The last of the three major factors that promote change is the relationship between you and your counselor. Some people conceptualize the relationship as being helpful because it paves the way for "the important work." For example, if you like your counselor enough to trust him/her, then you can begin the important work of saying things that you would be uncomfortable saying to someone else.
For others, the relationship is the curative factor, not merely something that promotes it. According to this philosophy, the process of establishing a relationship contains, somewhere along the way, certain negotiations that in themselves will help you grow. For example, let's say you are a shy person who has a hard time standing up for yourself. One day, your counselor is ten minutes late for your session, but does not make up the lost time at the end. According to some practitioners, confronting your therapist about your disappointment is what the therapist is there for.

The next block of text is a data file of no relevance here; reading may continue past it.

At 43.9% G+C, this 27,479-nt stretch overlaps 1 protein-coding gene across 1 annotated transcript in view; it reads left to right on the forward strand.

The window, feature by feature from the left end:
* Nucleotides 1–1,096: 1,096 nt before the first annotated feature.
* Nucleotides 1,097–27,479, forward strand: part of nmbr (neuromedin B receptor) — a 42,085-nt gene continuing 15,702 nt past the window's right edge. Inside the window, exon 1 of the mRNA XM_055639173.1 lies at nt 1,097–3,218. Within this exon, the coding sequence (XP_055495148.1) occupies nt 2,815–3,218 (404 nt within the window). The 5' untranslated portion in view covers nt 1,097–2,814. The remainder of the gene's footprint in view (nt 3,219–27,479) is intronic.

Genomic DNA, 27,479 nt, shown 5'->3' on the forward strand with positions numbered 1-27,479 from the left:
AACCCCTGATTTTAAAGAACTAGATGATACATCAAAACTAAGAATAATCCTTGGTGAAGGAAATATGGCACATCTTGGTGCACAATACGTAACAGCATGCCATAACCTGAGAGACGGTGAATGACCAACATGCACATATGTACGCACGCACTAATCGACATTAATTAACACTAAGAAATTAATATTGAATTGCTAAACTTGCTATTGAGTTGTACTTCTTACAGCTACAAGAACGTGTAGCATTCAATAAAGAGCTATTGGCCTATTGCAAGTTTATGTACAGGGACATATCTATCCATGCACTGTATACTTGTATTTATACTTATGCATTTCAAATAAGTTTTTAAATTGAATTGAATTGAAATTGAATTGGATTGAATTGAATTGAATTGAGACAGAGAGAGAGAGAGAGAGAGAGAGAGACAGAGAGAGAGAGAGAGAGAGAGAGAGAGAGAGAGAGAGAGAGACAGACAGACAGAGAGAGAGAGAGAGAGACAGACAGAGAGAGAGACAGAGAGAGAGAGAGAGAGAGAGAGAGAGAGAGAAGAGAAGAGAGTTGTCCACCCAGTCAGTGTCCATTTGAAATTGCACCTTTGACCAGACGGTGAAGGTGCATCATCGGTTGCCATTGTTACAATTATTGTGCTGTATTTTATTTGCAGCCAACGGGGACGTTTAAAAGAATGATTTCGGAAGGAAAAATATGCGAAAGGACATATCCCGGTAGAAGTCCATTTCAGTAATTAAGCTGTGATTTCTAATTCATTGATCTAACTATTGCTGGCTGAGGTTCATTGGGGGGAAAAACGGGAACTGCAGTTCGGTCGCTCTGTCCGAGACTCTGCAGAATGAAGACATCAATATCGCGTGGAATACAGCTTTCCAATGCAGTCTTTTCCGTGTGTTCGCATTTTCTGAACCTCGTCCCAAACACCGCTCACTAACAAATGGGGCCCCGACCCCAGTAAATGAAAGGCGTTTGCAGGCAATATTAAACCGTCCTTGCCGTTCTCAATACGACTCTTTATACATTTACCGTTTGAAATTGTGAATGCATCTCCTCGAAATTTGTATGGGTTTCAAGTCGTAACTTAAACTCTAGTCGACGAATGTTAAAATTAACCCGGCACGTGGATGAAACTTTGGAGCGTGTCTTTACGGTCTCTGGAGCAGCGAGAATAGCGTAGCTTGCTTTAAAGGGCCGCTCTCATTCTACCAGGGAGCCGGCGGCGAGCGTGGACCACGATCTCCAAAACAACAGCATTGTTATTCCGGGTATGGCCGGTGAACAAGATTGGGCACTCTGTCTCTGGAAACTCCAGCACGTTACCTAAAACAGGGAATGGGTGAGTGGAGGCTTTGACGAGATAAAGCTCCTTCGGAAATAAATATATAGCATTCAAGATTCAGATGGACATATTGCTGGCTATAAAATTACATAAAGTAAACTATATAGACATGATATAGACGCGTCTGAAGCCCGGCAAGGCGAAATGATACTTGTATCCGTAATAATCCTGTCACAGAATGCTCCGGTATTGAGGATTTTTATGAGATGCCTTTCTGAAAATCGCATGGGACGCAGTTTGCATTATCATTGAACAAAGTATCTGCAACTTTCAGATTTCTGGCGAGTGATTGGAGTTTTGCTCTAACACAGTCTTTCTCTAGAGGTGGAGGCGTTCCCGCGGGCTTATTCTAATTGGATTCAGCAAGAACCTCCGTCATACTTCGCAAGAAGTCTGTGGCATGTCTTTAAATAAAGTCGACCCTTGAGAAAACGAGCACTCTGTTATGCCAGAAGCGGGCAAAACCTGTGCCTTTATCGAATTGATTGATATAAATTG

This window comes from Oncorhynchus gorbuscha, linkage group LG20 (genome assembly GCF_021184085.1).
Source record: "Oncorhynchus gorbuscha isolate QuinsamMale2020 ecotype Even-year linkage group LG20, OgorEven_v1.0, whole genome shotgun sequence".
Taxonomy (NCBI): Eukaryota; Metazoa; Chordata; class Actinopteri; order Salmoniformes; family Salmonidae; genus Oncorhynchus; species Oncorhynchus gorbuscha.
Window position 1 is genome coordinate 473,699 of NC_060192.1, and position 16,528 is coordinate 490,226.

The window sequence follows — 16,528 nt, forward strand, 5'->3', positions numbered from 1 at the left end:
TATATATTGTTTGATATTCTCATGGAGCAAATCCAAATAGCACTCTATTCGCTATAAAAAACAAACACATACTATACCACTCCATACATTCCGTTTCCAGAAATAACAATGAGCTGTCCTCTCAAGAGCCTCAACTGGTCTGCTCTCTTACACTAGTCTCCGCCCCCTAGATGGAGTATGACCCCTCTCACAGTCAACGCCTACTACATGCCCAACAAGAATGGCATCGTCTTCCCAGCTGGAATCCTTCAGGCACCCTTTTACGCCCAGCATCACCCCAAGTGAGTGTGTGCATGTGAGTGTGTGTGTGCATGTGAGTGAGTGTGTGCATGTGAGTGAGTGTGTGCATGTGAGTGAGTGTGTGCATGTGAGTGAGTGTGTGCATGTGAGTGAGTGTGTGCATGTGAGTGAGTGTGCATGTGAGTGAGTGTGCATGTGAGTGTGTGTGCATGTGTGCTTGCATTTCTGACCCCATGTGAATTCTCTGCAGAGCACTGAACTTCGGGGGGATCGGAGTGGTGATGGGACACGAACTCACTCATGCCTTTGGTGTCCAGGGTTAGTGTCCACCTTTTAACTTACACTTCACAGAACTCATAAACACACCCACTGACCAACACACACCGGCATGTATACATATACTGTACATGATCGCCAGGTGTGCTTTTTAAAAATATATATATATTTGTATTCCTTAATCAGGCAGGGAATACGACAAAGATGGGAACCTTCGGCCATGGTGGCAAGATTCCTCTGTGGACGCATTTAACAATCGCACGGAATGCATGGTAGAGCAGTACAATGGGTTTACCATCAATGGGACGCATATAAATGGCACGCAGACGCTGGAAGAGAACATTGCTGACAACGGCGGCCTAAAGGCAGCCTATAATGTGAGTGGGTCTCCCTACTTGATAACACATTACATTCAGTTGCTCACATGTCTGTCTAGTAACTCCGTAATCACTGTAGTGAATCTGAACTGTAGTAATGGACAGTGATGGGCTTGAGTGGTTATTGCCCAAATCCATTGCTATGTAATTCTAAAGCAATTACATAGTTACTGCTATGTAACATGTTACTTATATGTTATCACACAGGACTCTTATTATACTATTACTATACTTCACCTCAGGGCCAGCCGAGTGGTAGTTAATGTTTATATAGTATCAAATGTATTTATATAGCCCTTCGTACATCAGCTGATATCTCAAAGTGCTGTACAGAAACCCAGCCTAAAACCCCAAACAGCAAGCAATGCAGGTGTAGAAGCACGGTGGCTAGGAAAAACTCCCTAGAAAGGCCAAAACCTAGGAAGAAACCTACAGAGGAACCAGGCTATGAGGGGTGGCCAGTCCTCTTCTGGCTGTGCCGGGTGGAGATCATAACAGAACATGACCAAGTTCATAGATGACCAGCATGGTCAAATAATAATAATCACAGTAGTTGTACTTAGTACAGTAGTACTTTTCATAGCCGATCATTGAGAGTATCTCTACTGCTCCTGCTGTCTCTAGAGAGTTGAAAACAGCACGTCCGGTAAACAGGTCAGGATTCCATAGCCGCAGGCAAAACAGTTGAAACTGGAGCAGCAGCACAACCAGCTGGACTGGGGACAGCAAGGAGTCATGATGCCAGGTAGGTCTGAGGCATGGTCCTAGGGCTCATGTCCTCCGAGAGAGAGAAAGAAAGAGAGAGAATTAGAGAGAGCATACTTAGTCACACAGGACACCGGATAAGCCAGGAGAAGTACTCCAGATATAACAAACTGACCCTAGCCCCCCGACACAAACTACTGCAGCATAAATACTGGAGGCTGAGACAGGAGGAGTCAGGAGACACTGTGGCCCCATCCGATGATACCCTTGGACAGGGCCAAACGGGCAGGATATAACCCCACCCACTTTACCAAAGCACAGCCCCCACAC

In my experience, I have found both conceptualizations to be true. Establishing a good rapport with someone absolutely makes the difficult work of therapy easier. In fact, depending on your relationship with your counselor, sometimes the hard work does not even feel hard. But I also think that much can be gained when some friction arises. That is when you can negotiate those aspects of forming a relationship that maybe you have been unsuccessful with in the past—whether it means opening up more than you are used to, standing up for yourself, or even trying a sense of humor.
The counselor must use his or her training in these moments, too. It is important to realize that experimentation is the goal of this type of interaction. The purpose is to help the client explore, not defend the therapist's ego.